Welcome to the Home Stream Hustle website. We are here to empower you with the tools, trends, and truth in the real estate market. Today’s post is part 1 of 3 on the topic of short-term rentals and six excuses people give on why they don’t want to get involved with the short-term rental market.
You can also listen to this podcast episode HERE
Short-term rentals depend only on tourism
There is a huge misconception about short-term rentals depending only on tourism. If you live in a big city you would be better off there than a small or medium sized city, but that’s not necessarily true.
Sure, it does not hurt to be in a larger market, however you do not need a big city to have a good business with your short-term rental. Not all tourists choose large cities and this type of rent extends to more than just tourists on their vacations.
University tours, weddings, family reunions or people who travel to your city for work related reasons are all good targets. If your property is only a short drive (20-30 min) away from a city where rental rates are high then people may simply prefer to be a little further away and get to know the suburs. This can create nice demand for your area.
John: From my own experience I know people where I live that will simply book my Airbnb just to espace their own day to day.
For that reason, the excuse of not having you rent just because you may be in a smaller city is not valid. It is true that there may be more movement in a big city but that does not take away from the big real estate framework that is lost by fearing to invest in a smaller area.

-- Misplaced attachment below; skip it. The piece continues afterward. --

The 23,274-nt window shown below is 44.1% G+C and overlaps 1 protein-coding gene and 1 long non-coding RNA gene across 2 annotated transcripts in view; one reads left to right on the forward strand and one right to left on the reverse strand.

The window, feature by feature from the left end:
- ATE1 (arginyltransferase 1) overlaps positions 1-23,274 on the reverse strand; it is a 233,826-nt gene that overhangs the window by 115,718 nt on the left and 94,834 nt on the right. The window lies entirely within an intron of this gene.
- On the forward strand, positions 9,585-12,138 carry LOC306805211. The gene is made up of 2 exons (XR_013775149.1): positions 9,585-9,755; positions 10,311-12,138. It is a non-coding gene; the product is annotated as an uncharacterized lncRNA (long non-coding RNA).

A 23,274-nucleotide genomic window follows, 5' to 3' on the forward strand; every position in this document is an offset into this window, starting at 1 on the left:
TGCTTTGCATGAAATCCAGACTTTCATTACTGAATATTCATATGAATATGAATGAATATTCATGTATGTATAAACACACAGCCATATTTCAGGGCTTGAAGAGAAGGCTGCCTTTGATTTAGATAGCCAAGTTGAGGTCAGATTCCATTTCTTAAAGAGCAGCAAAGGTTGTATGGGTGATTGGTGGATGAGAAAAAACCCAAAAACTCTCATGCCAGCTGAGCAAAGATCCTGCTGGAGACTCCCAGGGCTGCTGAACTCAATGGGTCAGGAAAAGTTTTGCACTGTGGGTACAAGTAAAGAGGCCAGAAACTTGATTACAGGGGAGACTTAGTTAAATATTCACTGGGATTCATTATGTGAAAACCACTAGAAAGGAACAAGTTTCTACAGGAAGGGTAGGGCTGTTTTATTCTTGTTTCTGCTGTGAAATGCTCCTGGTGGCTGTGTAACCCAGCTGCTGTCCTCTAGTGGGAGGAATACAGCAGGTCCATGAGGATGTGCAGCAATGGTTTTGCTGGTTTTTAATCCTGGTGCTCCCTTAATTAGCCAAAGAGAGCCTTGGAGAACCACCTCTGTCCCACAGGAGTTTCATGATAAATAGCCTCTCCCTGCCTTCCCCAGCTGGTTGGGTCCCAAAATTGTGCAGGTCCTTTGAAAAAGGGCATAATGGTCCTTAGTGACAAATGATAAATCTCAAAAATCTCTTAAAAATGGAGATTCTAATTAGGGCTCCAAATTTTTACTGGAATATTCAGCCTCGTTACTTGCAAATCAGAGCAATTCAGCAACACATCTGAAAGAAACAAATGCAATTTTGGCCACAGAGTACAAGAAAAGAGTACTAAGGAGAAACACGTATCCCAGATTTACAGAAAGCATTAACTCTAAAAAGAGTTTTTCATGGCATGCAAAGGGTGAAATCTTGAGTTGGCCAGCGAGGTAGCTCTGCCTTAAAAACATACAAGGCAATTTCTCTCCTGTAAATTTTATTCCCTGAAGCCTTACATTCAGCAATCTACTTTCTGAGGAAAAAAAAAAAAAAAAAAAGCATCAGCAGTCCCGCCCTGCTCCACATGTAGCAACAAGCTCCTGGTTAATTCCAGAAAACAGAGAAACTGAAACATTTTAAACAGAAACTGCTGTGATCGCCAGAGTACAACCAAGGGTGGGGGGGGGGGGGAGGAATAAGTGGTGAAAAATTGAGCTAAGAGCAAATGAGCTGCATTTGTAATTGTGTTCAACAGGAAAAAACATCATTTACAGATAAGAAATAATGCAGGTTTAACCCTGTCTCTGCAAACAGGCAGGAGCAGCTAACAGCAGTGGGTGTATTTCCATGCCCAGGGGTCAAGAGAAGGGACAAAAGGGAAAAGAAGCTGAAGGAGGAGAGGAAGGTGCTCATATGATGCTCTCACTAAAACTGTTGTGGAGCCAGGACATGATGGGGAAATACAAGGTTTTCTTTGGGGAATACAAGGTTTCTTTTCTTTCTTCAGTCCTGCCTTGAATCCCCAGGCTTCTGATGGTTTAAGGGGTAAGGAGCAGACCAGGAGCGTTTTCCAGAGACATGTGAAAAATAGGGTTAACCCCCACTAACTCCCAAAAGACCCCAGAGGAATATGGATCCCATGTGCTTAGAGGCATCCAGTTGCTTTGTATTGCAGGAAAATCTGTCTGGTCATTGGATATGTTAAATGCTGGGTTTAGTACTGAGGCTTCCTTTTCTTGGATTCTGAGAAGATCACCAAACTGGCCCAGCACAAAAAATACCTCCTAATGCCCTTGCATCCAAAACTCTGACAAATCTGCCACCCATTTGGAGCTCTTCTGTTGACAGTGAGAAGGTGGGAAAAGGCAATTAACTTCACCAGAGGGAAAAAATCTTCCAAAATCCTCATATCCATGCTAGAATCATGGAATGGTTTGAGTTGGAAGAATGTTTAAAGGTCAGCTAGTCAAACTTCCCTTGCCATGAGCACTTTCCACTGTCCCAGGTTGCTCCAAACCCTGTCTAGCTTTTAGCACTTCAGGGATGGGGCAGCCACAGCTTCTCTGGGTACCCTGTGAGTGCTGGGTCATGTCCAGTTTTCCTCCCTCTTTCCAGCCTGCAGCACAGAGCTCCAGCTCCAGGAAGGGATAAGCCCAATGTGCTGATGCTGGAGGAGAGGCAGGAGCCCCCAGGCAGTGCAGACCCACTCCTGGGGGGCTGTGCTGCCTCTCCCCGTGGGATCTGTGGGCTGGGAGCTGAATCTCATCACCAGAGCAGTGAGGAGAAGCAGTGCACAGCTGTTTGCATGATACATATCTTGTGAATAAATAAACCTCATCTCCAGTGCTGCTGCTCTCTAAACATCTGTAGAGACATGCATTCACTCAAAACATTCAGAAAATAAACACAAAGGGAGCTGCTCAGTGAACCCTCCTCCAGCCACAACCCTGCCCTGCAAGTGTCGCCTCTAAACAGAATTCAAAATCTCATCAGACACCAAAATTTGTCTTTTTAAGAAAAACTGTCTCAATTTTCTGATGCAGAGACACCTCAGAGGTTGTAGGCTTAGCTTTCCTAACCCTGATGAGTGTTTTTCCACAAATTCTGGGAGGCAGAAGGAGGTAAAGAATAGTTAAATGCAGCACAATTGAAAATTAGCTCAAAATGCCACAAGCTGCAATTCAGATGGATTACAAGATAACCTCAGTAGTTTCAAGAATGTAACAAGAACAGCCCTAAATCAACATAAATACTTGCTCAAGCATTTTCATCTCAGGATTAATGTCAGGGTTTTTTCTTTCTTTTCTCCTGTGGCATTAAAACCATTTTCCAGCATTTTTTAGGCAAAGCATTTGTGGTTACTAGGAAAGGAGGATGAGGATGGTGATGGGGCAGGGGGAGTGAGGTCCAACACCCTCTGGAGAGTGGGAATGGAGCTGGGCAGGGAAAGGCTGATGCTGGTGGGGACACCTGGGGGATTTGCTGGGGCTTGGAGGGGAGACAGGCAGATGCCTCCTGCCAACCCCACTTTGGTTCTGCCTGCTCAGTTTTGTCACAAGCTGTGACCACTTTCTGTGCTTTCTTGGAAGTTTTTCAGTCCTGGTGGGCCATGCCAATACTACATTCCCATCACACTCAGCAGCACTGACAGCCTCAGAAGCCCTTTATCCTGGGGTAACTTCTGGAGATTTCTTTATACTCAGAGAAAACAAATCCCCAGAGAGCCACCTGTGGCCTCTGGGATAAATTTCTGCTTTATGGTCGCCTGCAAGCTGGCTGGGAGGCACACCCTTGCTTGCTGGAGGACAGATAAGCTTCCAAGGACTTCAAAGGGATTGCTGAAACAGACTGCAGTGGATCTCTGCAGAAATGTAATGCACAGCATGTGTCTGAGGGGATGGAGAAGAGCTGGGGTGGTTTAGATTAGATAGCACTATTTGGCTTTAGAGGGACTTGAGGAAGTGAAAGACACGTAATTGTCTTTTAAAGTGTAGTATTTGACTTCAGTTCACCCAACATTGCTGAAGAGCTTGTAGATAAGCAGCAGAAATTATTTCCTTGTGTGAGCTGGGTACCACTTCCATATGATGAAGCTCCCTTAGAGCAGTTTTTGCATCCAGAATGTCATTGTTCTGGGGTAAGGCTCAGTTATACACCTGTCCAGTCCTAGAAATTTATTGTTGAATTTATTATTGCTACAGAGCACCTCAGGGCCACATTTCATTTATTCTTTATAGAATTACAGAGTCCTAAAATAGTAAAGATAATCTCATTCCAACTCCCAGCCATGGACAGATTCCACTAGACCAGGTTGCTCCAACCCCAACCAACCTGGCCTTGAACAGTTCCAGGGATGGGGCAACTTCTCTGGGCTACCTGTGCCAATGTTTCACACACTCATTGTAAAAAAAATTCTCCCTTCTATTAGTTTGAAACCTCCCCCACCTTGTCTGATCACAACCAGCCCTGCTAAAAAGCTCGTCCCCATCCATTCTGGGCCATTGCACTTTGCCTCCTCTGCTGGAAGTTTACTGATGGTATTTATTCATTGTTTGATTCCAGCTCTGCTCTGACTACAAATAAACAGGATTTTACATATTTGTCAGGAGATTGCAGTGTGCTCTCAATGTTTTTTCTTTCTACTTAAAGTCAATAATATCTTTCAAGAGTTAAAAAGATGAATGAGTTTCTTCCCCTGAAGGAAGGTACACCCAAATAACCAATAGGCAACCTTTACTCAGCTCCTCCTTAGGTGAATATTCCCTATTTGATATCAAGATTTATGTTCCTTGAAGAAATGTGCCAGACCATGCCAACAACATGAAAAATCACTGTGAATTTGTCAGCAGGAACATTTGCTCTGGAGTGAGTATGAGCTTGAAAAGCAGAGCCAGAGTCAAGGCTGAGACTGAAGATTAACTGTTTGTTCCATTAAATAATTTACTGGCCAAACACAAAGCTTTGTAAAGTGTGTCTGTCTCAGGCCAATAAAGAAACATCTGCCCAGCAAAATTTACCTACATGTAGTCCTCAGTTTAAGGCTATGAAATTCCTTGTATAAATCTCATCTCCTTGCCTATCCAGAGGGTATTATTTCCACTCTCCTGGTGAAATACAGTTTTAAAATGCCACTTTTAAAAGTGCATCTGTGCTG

Short-term rentals create artificially high rental rates
There’s a stigma that short-term rentals are creating artificially high rental rates. That may be true if there was a shortage of hotels. However, that not happening and won’t happen any time soon. The hotel industry is growing by leaps and bounds every day so it is hard to believe that short-term rentals can be responsible for this.
Initially short-term rentals and Airbnb were not accepted by the hotel industry. They felt threatened by this movement and of course, the pioneers in this confronted many obstacles, but the situation has changed over time. The hotel market coexists with the short-term rental market.
There are many factors that can interfere: the rental price, the area, the services that can have and, if it is a high season, your short-term rental may be the perfect option when all hotels are full and vice versa.
There is so much variety of hospitality experiences that it is ignorant to blame short-term rentals of creating artificially high rental rates.
Evan: When I think of Airbnb, I compare it with the changes that Uber has had in the field of the taxi/cab business. I think it has contributed much to the experience of hosting, created competition, created jobs and, doing these, encouraging hotels to improve their services offered and their products. And this is not a negative thing. On the contrary, the hotel industry was and is a massive market and they are the ones who run the game, but when creating a competition with different prices, different methods and services, they are forced to improve.
Stay tuned for Episode 5 (Part 2) and and Episode 6 (Part 3) of the Podcast. We’re available on iTunes, Stitcher and Google. Head over to www.startinairbnb.com to see the process John took when he started his short-term rentals and see some of the techniques and tools he uses today.
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